I’m almost finished “bindering” all of my Reds cards, I’m not quite sure what year to stick these three cards in because there is no copyright date or release information on them. Can anyone help?
It looks like most eBay sellers indicate the Baseball Immortals set was released in 1981…but I know that can’t be the case for Lombardi, who wasn’t inducted to the Hall of Fame in 1986.
An off-site trade that was arranged with a fellow member of the Baseball Fever brought some interesting Reds cards into my collection.
Some of my favorite cards when I started collecting were the “Baseball’s Immortals” and “Baseball’s Greatest” sets. They were the cheapest way to obtain Hall of Famers and other former superstars, and educated this (at the time) young baseball fan of the game’s great past.
Baseball Hall of Famer: 1963 (Veteran’s Committee)
Reds Hall of Famer: 1959
Baseball Hall of Famer: nope
Reds Hall of Famer: 1962
Baseball Hall of Famer: 1986 (Veteran’s Committee)
Reds Hall of Famer: 1958
Baseball Hall of Famer: 1962 (Veteran’s Committee)
Reds Hall of Famer: 1960
Baseball Hall of Famer: 1953 (BBWAA)
Reds Hall of Famer: nope (only played
9 regular season games for the Reds, all in 1939)
I’m still pumped about Joey Votto‘s victory over the evil Albert Pujols (who is not really evil, but it sounds good, doesn’t it?) in the 2010 NL MVP vote. Of course, Votto was not the first Cincinnati player to win the award. The Reds Hall of Fame site has a good article recapping past winners from the Queen City – Ernie Lombardi, Bucky Walters, Frank McCormick, Frank Robinson, Johnny Bench (x2), Pete Rose, Joe Morgan (x2), George Foster, and Barry Larkin.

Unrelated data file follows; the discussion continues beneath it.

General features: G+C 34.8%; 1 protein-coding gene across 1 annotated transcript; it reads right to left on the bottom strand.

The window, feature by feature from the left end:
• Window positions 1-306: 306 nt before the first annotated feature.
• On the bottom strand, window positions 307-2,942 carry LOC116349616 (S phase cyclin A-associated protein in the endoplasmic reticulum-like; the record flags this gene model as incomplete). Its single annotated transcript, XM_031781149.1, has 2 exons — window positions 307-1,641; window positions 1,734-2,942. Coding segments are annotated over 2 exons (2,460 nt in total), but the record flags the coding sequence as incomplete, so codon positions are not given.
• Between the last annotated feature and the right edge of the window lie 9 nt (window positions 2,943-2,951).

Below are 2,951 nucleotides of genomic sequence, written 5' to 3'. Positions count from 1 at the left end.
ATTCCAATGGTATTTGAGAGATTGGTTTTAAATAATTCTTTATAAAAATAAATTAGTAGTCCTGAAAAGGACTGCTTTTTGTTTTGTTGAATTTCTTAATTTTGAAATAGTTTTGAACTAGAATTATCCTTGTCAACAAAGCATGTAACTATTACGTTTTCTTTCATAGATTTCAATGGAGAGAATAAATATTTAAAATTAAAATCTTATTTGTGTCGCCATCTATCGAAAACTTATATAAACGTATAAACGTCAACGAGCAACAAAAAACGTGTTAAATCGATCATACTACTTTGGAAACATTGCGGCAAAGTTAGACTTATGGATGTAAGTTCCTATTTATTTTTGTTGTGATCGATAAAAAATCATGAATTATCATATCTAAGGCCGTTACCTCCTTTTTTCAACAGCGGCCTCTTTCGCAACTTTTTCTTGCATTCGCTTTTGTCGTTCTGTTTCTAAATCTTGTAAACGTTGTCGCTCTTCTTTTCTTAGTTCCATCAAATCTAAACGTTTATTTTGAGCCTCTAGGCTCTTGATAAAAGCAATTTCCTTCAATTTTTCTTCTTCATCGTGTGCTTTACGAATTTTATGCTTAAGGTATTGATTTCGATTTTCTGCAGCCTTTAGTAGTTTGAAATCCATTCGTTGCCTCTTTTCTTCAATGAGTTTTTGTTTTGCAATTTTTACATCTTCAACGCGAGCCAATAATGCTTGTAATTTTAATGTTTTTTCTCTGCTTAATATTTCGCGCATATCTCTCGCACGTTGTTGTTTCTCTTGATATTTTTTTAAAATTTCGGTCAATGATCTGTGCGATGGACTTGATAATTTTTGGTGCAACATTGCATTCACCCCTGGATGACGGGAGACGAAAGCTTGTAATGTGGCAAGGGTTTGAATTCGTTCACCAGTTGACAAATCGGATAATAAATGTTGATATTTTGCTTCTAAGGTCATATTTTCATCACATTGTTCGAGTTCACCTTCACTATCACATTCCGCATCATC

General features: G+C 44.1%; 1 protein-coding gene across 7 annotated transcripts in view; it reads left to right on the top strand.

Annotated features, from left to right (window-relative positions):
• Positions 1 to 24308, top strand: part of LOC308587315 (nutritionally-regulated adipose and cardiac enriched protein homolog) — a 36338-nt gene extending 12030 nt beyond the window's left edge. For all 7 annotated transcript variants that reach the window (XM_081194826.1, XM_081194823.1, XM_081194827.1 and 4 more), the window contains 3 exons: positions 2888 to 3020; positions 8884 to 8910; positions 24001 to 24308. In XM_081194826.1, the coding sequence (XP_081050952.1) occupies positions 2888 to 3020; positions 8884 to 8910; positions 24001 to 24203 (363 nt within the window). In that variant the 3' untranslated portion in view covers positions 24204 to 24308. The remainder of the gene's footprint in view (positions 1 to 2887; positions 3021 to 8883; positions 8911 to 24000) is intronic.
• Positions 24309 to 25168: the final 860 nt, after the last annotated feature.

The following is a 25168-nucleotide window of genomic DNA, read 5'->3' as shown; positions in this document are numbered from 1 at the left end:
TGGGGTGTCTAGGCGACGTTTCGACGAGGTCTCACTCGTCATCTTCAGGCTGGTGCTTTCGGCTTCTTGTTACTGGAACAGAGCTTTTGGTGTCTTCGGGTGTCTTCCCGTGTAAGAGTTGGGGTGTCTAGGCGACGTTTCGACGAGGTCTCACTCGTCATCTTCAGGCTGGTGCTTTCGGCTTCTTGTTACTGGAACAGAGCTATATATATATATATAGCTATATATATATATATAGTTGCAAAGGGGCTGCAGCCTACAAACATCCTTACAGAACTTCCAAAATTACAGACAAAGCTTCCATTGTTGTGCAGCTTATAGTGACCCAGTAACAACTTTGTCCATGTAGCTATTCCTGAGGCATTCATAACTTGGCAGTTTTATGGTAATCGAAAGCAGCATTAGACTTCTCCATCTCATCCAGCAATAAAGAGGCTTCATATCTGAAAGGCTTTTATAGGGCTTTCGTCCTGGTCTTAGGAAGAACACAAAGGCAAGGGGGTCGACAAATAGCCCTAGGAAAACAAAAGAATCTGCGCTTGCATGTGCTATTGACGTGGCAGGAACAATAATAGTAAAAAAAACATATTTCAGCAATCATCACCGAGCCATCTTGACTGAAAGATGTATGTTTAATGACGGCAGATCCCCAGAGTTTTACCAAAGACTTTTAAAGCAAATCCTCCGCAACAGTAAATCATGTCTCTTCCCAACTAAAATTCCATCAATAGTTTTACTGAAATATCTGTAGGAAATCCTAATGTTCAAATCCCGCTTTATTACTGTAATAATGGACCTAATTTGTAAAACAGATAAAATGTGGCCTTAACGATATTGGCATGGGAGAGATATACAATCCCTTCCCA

There was also a former Red in the spotlight this week with Josh Hamilton winning the AL MVP award. That got me to thinking – how many former Reds were MVP winners? Unless I’m missing someone, you have to go all the way back to Frank Robinson in 1966, who won with the Orioles (after taking home the prize with the Reds earlier in his career). Before that you have to go back to Jim Konstanty and his 1950 win with the Phillies.
There are also a number of guys who won an MVP before their time in Cincinnati: Ken Griffey Jr., Terry Pendleton, Kevin Mitchell, Dave Parker, and Don Newcombe among them. And who could forget Rollie Fingers, who was almost a Red, but wouldn’t sign because of the “no facial hair” rule at the time.
1938 MVP, dependable catcher for the Reds, affectionately known as “The Schnozz.” Oh yeah, and Baseball Hall of Famer (inducted by the Veterans Committee in 1986, back when the VC actually inducted deserving players). Unfortunately, he was not alive to enjoy the honor, passing away in 1977. He is one of four Reds honored with a statue outside Great American Ballpark.
After his playing days, Lombardi attempted suicide in 1953, in a way very similar to teammate Willard Hershberger, who killed himself during the 1940 season.
On Friday, I received a nice surprise in the mail from Mark at Stats on the Back…a box full of Reds! I worked all weekend so I haven’t had the opportunity until today to post some of the goodies found inside…
1986 Hall of Fame inductee Ernie “The Schnozz” Lombardi (from the 1991 Sporting News Conlon Collection set)…
2010 Hall of Fame inductee (fingers crossed) Barry Larkin (1991 Studio)…
1988 NL Rookie of the Year Chris “Spuds” Sabo (1989 Fleer Baseball’s Exciting Stars…I love oddballs!)…
Rob “Nasty Boy” Dibble (1990 Donruss Baseball’s Best)…
Norm “Nasty Boy” Charlton, misidentified as Tom “Mr. Perfect” Browning (1991 Fleer Ultra)…
And a couple of Reds in different uniforms…
Mr. Senior (1987 Fleer…wearing a nasty Braves uniform)
Mr. Junior (1991 Upper Deck…wearing his former Seattle uniform, which I like better than his current Seattle uniform, although neither is as cool as the classic Seattle uniform…with Cubs great Ryne Sandberg, who should have been a first-ballot Hall of Famer)
These were just a few of the many Reds (and former Reds) included in the box…a great addition to my collection and a large number that I needed! I don’t have time to update my checklists right now, but they will be taken care of soon!
Mark said he loved the 2009 Topps Retired Reds, and couldn’t wait for the Eric Davis card. Well, wait no more.